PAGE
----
Thursday, September 11, 2008

Raising our Expectations

The seemingly endless presidential campaign has taken on some real wackiness in recent weeks. The Democratic National Convention sent McCain into such a panic that he decided to pick a running mate on the basis of gender, which certainly shored up his sagging old white guy campaign. It’s also created a level of media hysteria from the right that would be amusing if the future of the country weren’t at stake.

The Republican Convention was quite an event. Every speaker that got on stage told the story of John McCain and his 5.5 years in a POW camp. This is a story that the media had led me to believe that McCain was reluctant to talk about, so it came as something of a surprise to me to find that he only talks about it whenever he opens his mouth. After days of hearing the story, John McCain got on stage on the final night to tell us his own version of his experiences with enhanced interrogation techniques.

There were endless speeches about hating public education, hating socialism, hating the taxing of the wealthy, hating Social Security, hating anyone who thinks about changing our health care system, hating “Democrat elites” and in particular, hating community organizers.

Rudy Guiliani and Sarah Palin both sneered contemptuously about community organizers. Right wing blowhard Sean Hannity seethes with rage about community organizers every night on his “news” show. NH’s own Fergus Cullen, the head of the NH GOP has jumped on the anti-organizer bandwagon. Who are these loathsome people, these….organizers?

Without community organizers, Sarah Palin would be home chained to a stove and birthin’ up an even bigger family. From the Declaration of Sentiments at the Senecca Falls Convention to Alice Paul and the National Women’s Party, women organizing in their communities and states are the reason that women have the right to vote today. Community organizers in Montgomery, Alabama fought for the end of segregated buses in 1955, when the bus boycott began. This was a triumph of community organizing. It took a year, but they won. I have worked as a community organizer. In 2004, I was one of many who worked to get unregistered voters in NH to register and vote. I knocked on doors all summer in Berlin. In November of that year, Berlin had a 92 percent voter turnout. I don’t accept the contempt of Sarah Palin or Fergus Cullen. Their snide comments about community organizers should enrage every person who organizes a blood drive, a soup kitchen, or a walk for cancer. Those who sneer at community organizers are themselves elitists.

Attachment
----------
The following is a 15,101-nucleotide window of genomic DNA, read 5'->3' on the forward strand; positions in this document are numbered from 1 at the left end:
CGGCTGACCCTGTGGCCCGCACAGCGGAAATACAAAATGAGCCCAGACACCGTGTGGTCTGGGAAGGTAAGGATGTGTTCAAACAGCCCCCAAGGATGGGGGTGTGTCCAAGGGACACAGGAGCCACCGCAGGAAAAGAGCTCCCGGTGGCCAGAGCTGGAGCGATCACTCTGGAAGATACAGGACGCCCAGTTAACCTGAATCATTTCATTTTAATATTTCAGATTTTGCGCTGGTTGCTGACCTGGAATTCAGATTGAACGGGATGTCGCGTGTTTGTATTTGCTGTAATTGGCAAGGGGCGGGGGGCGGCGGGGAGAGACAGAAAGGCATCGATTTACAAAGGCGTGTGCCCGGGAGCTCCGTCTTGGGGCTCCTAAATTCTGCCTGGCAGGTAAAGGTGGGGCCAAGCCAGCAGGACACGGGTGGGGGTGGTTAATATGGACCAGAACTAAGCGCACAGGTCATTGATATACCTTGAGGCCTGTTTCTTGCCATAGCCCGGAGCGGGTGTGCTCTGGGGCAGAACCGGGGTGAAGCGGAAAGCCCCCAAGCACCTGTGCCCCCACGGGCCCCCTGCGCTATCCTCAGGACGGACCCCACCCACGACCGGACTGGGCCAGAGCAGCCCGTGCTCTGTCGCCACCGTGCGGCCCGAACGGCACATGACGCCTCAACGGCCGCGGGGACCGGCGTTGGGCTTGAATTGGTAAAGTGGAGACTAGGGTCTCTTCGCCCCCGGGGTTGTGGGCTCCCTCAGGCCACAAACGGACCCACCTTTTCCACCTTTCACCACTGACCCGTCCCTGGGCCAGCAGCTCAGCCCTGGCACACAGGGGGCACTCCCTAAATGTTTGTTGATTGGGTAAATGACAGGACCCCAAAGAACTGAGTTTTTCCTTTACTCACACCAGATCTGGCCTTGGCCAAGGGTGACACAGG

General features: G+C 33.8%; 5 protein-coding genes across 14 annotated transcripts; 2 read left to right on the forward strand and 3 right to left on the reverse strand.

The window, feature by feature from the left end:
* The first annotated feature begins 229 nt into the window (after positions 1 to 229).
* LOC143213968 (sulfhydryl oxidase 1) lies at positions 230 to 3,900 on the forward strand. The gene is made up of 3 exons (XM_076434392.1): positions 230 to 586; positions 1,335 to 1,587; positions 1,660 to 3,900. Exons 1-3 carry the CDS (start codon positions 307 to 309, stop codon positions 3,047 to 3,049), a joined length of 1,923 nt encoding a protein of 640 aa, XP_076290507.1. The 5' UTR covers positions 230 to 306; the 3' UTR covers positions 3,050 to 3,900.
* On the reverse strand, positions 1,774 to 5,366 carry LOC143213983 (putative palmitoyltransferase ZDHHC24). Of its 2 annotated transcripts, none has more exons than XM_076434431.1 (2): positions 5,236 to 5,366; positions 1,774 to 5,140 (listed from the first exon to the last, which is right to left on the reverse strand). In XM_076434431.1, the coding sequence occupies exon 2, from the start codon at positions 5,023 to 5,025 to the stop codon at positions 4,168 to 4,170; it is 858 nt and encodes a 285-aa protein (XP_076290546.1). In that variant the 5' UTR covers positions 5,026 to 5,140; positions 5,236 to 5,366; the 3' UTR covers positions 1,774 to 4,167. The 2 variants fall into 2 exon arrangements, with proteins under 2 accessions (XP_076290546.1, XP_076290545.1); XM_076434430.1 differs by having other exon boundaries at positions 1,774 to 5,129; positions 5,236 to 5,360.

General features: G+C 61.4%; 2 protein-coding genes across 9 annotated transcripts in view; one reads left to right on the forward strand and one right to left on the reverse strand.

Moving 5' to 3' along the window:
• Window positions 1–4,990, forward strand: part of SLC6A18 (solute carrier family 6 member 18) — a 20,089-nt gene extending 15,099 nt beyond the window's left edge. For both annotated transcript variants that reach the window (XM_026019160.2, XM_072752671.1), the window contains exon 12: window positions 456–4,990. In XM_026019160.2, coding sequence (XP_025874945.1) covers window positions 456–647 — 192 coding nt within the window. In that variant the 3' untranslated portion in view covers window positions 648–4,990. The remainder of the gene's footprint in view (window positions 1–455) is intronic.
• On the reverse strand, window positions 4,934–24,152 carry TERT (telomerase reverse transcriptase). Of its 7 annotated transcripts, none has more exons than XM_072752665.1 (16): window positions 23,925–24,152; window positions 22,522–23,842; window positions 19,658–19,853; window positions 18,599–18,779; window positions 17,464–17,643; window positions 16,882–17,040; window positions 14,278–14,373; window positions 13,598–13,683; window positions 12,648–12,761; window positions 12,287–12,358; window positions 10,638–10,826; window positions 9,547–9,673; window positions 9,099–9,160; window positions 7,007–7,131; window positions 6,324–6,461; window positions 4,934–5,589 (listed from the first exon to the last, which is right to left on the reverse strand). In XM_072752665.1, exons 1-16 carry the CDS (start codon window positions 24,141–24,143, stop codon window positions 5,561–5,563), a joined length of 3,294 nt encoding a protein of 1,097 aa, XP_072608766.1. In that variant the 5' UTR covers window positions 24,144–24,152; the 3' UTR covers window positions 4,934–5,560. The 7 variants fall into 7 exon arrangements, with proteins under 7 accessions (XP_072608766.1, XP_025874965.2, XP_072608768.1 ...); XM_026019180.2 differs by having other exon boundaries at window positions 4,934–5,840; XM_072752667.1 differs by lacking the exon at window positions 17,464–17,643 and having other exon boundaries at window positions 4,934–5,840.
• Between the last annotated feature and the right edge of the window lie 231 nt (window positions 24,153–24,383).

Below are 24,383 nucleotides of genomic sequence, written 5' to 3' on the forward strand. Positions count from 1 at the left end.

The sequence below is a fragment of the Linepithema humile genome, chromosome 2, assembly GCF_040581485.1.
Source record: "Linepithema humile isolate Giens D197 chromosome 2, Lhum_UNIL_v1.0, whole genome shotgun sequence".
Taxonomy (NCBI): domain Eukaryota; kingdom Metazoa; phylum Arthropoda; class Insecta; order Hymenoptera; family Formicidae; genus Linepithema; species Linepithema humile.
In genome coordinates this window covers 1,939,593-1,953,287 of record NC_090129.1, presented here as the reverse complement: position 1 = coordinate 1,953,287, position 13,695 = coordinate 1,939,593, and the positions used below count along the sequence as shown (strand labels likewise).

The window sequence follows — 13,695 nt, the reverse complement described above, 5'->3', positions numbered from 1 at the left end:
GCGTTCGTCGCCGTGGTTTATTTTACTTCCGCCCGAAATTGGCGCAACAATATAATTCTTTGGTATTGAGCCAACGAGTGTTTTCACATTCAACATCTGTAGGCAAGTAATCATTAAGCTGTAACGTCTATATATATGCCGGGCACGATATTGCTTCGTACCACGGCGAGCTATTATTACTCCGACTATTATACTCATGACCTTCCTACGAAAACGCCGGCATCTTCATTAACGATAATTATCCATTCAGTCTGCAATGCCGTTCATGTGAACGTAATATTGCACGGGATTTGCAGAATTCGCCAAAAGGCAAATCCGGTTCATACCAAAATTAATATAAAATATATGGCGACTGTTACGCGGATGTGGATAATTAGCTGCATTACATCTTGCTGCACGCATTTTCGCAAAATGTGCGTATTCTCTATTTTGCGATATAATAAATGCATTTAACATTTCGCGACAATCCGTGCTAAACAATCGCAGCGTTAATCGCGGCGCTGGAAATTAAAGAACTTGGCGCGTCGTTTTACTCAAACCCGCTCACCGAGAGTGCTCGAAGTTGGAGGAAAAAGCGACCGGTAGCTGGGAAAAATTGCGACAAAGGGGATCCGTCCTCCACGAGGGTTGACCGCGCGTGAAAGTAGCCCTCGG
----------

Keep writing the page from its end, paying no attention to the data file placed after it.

The GOP attempts to position itself as the party of the REAL people, which is why so much was made of small towns, as though people from small towns are wrapped in a special kind of American flag painted by Norman Rockwell, that ensures they are brimming with apple-cheeked wholesomeness. It’s the “Democrat elites” we have to fear. One almost has to admire the bold mendacity of the GOP, turning a guy who was brought up in a single parent family, a man who exemplifies the Republican bootstrap meme, a man who put himself through college as being some kind of elitist. Yet the man who had everything handed to him on a silver family platter and married his way into the rest is presented as being a regular John. A week before the GOP convention McCain couldn’t remember how many houses he owned. His wife wore an ensemble to the convention that was valued at $300,000 – but we’re supposed to believe they’re just regular folks. It’s that uppity arugala eater who is the REAL elitist.

We Americans spoon that stuff down like ice cream. We wouldn’t think of hiring a neurosurgeon who was a “C” student – but we elected a president who was proud of being average. Sarah Palin is presented to us as a hockey mom, which is supposed to reassure us that even though she’s one of us, she’s qualified to be the leader of the free world. So what that a month ago she asked what the vice president does – she can field dress a moose! Yeah! Turn Putin over to her! Yeah! Drill, baby, drill! USA! USA!

In 2000, the Supreme Court appointed George W. Bush president. In 2004 he was elected for his second term. We were told that Americans thought he was the guy they’d most want to have a beer with, as though that were a good reason to vote for him. (Think about everyone you’ve ever sat next to in a bar – would you vote for them?) In those two terms, Bush has invaded a country who didn’t attack us, borrowed billions to finance an endless war on a vague concept, justified torture, justified secret prisons, justified wiretapping of US citizens, allowed thousands to die in New Orleans, has not kept his promise to help rebuild, has destroyed the US economy, cut spending on alternative energy sources at every opportunity, and besmirched the reputation of United States in countries around the world. That’s what the C student, the average guy did for us – and the GOP is telling us to repeat that behavior by voting for John McCain.

John McCain is selling the same failed policies of the Bush administration, the same failed policies he’s supported for the last 8 years. He’s trying to tell us that even though he’s pushing the same agenda, the results will be different with him at the helm. We’re also supposed to ignore the fact that even though Republicans claim to hate affirmative action, they’ve just engaged in the most blatant affirmative action promotion in recent history! Sarah Palin is not ready for prime time, and we all know it. The next president is going to have a lot to shovel for the next four years, trying to clean up the mess Bush and his henchmen are leaving us with. We need to aim higher – to expect better than average for our country. This is no time to settle for less.

“The best argument against democracy is a five minute conversation with the average voter.” Winston Churchill

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